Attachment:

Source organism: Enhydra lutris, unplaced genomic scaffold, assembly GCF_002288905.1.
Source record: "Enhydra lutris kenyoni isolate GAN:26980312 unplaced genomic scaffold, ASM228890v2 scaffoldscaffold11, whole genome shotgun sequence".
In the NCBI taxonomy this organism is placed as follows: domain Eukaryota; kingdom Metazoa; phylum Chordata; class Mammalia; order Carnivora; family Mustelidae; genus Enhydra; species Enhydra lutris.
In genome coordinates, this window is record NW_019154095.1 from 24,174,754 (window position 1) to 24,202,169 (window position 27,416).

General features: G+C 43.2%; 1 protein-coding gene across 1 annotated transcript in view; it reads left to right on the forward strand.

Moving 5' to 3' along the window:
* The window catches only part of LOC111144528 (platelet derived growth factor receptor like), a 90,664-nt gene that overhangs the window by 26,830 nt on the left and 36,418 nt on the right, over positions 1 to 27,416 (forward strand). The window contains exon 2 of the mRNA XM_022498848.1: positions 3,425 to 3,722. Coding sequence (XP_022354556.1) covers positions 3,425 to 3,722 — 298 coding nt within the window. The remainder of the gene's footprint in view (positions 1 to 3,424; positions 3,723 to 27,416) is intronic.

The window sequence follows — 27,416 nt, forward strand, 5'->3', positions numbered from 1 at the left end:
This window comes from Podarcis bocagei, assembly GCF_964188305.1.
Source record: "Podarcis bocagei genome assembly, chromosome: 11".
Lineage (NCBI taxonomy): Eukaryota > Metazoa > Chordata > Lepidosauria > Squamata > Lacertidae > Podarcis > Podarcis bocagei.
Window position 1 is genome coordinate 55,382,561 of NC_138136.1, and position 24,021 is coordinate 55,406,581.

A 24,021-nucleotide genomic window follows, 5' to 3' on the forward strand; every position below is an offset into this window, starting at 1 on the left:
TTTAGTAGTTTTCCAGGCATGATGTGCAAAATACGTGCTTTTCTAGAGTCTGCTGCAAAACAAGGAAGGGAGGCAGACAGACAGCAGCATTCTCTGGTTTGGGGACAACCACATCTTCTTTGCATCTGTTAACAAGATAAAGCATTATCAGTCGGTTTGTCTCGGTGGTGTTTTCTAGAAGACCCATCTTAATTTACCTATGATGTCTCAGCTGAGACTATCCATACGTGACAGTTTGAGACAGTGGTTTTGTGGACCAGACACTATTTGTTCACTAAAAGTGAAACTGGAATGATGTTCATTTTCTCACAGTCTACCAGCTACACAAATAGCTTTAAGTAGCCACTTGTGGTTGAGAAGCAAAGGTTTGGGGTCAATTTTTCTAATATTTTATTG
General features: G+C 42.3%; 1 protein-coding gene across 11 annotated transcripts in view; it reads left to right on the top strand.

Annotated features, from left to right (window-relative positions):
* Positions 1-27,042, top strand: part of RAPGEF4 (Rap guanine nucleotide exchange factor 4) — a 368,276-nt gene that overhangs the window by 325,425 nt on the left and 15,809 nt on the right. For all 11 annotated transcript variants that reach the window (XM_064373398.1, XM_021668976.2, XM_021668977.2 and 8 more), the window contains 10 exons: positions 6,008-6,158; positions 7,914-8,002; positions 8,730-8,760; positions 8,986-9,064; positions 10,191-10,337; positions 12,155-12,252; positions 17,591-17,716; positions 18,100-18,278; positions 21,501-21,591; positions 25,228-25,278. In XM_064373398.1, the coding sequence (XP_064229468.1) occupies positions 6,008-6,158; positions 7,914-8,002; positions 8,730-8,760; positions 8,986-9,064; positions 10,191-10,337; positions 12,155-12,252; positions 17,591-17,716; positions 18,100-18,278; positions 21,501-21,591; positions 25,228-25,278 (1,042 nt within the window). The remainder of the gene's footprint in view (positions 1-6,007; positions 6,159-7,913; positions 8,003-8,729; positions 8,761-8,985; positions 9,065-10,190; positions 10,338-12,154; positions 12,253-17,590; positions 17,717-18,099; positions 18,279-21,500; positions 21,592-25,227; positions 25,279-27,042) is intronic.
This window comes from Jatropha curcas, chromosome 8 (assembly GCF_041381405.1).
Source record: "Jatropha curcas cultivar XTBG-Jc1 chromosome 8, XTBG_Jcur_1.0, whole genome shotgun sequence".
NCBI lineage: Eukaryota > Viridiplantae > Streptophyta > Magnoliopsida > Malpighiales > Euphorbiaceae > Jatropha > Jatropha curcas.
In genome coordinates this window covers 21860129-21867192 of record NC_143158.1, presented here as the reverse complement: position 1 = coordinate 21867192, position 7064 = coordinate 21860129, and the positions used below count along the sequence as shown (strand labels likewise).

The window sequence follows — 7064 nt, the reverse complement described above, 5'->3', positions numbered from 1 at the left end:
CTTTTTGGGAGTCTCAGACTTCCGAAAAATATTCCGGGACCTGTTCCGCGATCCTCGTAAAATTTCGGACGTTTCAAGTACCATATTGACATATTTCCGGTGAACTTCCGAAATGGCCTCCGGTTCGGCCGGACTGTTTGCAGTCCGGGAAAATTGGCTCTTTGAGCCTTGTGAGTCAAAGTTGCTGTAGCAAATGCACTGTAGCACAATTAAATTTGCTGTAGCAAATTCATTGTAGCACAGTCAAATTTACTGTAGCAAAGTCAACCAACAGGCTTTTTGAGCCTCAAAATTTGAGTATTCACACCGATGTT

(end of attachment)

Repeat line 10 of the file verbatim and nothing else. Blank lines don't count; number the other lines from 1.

Source record: "Podarcis bocagei genome assembly, chromosome: 11".